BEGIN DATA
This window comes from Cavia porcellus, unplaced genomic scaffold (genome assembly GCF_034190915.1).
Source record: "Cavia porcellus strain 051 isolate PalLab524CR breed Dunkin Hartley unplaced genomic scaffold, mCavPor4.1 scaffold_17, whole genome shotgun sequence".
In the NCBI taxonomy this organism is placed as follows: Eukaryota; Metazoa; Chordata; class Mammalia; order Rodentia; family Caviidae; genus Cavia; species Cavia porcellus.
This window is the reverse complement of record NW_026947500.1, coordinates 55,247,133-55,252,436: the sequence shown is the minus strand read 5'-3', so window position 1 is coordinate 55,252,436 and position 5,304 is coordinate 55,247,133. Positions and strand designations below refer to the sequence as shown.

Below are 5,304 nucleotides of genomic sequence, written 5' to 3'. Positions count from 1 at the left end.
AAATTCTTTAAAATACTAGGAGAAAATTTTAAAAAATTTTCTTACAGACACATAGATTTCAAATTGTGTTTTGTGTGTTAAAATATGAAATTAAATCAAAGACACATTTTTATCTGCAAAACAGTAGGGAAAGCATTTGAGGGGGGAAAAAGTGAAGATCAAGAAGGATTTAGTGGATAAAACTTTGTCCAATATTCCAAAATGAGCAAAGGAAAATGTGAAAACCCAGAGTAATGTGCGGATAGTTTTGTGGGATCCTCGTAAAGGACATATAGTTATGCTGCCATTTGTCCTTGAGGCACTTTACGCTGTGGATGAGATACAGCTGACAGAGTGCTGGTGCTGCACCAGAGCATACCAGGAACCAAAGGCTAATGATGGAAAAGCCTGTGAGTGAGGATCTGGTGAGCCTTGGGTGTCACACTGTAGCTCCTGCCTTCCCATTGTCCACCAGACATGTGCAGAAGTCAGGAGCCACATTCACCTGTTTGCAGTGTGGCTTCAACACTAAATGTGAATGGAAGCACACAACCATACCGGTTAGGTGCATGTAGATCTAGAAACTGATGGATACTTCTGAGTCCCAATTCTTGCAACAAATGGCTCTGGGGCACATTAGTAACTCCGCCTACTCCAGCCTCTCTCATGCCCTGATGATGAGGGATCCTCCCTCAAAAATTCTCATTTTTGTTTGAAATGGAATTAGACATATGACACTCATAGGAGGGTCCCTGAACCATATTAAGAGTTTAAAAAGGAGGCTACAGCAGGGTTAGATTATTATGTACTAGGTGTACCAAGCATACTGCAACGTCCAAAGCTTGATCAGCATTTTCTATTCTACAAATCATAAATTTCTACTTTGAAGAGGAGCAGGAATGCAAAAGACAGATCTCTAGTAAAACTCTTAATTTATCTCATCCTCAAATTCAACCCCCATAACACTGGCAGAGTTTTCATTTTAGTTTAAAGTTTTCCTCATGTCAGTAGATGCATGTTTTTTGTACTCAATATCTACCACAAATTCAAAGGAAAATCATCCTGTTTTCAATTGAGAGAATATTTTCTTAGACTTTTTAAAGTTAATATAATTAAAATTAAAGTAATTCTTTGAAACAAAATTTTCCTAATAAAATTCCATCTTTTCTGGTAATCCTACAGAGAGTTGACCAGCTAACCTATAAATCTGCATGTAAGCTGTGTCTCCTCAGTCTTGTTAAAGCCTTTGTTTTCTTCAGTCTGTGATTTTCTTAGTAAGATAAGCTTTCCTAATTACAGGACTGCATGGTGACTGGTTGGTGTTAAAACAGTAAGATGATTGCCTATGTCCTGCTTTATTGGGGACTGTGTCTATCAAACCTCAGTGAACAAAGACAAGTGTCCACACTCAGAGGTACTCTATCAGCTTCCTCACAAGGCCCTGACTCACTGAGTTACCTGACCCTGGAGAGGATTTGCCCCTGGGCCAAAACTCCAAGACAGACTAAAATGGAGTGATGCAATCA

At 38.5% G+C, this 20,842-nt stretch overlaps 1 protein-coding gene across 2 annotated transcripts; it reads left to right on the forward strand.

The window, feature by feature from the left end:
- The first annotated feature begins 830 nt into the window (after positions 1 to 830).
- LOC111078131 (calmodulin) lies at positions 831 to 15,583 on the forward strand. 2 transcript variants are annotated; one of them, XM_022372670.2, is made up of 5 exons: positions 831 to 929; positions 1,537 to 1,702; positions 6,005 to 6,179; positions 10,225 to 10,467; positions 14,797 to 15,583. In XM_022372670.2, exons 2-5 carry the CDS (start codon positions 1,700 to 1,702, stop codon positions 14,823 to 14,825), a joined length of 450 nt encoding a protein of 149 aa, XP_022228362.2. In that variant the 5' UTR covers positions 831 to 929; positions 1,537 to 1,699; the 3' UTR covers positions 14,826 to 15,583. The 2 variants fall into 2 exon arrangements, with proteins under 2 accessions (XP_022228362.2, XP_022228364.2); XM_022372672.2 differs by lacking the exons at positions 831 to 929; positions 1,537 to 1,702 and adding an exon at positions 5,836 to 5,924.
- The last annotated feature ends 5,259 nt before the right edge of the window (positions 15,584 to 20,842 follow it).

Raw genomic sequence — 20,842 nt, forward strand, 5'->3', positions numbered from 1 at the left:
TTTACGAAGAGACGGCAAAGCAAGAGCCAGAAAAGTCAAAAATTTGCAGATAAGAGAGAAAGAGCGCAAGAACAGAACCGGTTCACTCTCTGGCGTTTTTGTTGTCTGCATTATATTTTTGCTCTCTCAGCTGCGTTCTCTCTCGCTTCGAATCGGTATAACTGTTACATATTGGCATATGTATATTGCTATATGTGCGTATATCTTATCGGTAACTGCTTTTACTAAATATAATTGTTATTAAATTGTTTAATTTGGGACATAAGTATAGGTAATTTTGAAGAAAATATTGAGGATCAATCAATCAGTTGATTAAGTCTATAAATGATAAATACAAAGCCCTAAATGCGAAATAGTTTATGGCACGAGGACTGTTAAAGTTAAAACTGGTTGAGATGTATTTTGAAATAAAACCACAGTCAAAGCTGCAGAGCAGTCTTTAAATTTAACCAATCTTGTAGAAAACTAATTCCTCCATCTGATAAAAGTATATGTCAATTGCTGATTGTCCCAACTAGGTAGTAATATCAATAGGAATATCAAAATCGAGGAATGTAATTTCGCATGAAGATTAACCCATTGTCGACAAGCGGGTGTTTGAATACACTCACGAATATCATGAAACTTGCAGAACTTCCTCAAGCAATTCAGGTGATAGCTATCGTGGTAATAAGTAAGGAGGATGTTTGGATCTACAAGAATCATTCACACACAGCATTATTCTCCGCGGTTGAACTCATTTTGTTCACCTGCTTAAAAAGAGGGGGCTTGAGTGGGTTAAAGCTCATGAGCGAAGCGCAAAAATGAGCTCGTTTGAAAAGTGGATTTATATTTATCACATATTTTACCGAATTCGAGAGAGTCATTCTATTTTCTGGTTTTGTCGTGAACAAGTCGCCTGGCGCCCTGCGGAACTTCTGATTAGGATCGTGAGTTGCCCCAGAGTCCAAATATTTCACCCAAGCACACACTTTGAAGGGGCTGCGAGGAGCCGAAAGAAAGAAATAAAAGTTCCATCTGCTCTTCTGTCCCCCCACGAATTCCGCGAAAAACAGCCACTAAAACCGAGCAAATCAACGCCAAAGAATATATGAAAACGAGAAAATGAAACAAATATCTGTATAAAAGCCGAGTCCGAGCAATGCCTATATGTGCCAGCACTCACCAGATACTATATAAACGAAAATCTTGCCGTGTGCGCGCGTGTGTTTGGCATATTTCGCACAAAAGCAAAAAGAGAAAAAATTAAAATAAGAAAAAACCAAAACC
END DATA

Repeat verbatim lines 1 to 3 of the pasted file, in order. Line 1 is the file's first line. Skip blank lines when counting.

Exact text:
This window comes from Cavia porcellus, unplaced genomic scaffold (genome assembly GCF_034190915.1).
Source record: "Cavia porcellus strain 051 isolate PalLab524CR breed Dunkin Hartley unplaced genomic scaffold, mCavPor4.1 scaffold_17, whole genome shotgun sequence".
In the NCBI taxonomy this organism is placed as follows: Eukaryota; Metazoa; Chordata; class Mammalia; order Rodentia; family Caviidae; genus Cavia; species Cavia porcellus.